If Rome was built in a day your rebrand could be done in an hour. But that’s not how the saying goes. Rebranding is not a quick fix, nor is it something to be taken lightly. Rather, rebranding is an undertaking that has the potential to bring your brand to the next level (yay!) or cause confusion for both employees and customers with negative results (boo!).
This is serious stuff.
If your brand is ready for a change – whether to mark a change in direction, correct perceptions, reach new audiences, or promote new offerings – here are a few Do’s and Don’ts to consider for a successful rebrand.
DO ask the difficult questions:
- Why do we want to rebrand?
- What problem are we trying to solve?
- How do our employees really feel about our brand?
Asking these questions will give you clarity and direction as you move forward with your rebrand. It’s important that you and your employees answer honestly for best results.
DO thorough research to understand the competition and their positioning.
In order to stand out you need to have a good understanding of your competitors. Look at what they are doing and determine how you can do it differently (and better).
DO speak to customers.
Customers chose your organization for a reason – you want to thoroughly understand this and ensure it transcends the new branding.
DON’T underestimate the need for investment in the brand.
Remember that rebranding is more than a quick cosmetic fix! Rebranding is an on-going process that takes time and resources but it pays off in the long run when executed successfully.
DO have the key decision makers outlined up front.
Having this outlined before you begin will streamline the process and result in a better creative product.
DON’T let the decision making team get too big.
Keep it at 3-5 people if possible. While it is important to hear different opinions from employees, you won’t be able to please everyone. Making compromises to try and do so could dilute your rebrand’s effectiveness. (Think too many cooks in the kitchen).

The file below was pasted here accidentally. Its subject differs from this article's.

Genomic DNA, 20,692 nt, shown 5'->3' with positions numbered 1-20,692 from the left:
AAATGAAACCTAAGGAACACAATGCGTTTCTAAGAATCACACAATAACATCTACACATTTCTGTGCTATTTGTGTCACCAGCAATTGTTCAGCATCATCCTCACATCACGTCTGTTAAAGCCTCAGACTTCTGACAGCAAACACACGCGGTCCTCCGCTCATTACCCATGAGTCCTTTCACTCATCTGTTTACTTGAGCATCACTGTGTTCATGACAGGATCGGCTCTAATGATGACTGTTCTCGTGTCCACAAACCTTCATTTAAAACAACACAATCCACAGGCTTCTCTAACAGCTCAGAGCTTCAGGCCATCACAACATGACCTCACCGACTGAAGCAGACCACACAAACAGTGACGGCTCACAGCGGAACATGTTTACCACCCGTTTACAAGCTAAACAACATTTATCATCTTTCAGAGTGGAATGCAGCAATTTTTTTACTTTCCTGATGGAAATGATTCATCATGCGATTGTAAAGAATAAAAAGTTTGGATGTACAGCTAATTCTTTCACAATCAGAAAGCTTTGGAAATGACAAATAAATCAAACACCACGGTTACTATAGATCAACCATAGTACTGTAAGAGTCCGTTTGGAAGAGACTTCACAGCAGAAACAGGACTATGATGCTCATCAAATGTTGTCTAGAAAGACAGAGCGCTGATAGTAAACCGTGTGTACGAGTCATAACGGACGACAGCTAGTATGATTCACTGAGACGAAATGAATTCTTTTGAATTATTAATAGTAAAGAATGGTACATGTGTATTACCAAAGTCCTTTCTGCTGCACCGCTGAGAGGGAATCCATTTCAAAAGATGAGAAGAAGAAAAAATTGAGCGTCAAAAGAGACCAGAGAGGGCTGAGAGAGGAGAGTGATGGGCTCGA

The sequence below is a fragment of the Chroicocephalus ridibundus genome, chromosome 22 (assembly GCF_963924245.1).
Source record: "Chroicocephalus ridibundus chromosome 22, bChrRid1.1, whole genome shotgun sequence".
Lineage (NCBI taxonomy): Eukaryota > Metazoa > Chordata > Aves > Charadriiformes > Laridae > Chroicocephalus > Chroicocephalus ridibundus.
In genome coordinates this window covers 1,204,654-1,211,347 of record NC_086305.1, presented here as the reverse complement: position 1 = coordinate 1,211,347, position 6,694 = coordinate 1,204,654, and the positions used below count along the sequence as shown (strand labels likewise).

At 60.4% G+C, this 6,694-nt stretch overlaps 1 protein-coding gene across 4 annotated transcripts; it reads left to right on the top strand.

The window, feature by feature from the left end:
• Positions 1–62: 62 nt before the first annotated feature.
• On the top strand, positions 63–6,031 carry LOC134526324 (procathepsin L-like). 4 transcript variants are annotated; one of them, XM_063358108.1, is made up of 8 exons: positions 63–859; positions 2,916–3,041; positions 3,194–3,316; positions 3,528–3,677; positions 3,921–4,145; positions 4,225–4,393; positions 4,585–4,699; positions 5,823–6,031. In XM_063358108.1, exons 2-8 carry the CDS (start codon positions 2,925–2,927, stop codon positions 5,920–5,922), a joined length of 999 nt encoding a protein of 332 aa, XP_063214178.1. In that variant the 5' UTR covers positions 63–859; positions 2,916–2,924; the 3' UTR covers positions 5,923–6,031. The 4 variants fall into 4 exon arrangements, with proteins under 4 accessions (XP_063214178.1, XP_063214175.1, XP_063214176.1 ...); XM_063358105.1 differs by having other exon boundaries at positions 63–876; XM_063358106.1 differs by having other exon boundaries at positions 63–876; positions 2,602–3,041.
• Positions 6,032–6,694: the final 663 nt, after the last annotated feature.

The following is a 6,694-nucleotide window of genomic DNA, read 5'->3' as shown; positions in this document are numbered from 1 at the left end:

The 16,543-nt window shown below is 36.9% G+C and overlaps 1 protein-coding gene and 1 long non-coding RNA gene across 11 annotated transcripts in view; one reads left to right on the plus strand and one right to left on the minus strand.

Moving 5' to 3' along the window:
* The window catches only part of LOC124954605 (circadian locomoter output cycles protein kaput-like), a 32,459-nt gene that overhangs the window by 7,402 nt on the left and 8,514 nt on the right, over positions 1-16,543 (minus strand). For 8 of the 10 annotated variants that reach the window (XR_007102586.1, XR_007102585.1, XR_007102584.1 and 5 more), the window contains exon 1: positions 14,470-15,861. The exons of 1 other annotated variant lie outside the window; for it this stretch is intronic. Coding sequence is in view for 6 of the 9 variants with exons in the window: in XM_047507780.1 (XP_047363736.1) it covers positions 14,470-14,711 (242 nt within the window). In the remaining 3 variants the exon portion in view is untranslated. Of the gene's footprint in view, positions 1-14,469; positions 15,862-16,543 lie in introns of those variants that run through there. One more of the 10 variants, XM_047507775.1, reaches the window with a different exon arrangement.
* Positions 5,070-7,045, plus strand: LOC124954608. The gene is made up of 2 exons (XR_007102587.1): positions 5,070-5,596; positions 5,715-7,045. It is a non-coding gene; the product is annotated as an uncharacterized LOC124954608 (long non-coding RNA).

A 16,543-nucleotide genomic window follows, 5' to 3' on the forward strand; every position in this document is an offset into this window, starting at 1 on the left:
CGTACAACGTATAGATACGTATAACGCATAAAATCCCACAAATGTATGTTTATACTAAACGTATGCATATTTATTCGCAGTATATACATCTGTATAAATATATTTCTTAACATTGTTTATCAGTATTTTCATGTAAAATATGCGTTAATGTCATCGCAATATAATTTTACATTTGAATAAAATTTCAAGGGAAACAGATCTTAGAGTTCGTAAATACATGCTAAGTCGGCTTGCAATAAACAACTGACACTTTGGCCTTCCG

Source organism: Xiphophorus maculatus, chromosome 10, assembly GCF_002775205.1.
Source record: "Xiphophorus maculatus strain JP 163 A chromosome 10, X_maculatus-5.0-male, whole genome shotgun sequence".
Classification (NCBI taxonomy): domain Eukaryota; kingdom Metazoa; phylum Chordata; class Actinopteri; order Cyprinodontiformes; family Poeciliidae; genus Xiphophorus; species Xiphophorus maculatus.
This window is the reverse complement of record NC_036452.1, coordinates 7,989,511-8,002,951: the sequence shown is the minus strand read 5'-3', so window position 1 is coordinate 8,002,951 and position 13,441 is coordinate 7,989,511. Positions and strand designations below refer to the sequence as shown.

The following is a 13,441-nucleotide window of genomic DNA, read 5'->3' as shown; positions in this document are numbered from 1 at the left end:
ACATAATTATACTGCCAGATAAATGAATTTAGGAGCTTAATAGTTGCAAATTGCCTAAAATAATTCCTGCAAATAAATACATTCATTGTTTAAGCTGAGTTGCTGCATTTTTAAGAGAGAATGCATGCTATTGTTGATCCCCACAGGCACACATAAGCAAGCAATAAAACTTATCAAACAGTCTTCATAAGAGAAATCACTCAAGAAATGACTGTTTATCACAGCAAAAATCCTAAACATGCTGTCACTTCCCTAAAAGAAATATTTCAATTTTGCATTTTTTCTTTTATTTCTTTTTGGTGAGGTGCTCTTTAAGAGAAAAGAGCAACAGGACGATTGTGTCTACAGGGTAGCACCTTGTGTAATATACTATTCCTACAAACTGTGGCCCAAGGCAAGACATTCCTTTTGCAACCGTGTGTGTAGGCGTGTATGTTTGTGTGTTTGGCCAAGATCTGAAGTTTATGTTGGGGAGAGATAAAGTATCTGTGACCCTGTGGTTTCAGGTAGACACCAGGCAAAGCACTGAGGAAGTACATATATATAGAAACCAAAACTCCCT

DO make note of gut reactions
Hold off on sharing them until the end of the review process. If possible, separate objective responses (verifiable facts not influenced by personal opinions) and subjective responses (personal opinions and preferences).
It’s also worth making note of what is working as well as what is not working. It is rare you will hit a home run during the first round of creative review.
This is an iterative process.
Be sure to review the work on both the merits of the idea and the merits of it’s execution.
DO let it marinate.
Gut reactions are important to gather but a lot of times it takes time to digest a new mark or identity cues. It’s best to let the team involved mull it over over the course of a week, then regroup.
DON’T forget the roll out.
Rebranding is exciting – this is a whole new you after all! It is common to roll out a rebrand around an event so make sure to take that into account and drum up some excitement in anticipation.
Keep in mind that an internal rollout often comes before a public rollout. Your employees need to be comfortable with the rebrand and should be able to speak intelligently about it before it goes public.
DO have metrics in place to measure the effectiveness of the rebrand.
Once you’ve nailed down the specifics of your rebrand, outline the benchmarks you’d like to reach and the metrics you’d like to focus on.
- Profit Margins
- Web traffic
- Sentiment score
- Brand awareness
- Social media engagement
Compare that data with data from before your rebrand. How does it measure up?
Rebranding is not a stagnant process. It is continual and will evolve as the market and your customers evolve. Having clear goals in place makes it easier to measure the effectiveness of your rebrand’s positioning over time, allowing you to make adjustments as needed for optimal results.
Summary – Successful Rebrand Do’s & Don’ts
Whether you want to reach new audiences, roll out new offerings, or correct perceptions surrounding your brand, a successful rebrand can make all the difference. Before jumping head first into your rebrand, understand that it is a process that will take collaboration and time; in other words, it is more than a simple logo update.
Ask difficult questions, understand your competition, invest time and energy, utilize key decision makers, and set benchmarks to measure the success of your rebrand.
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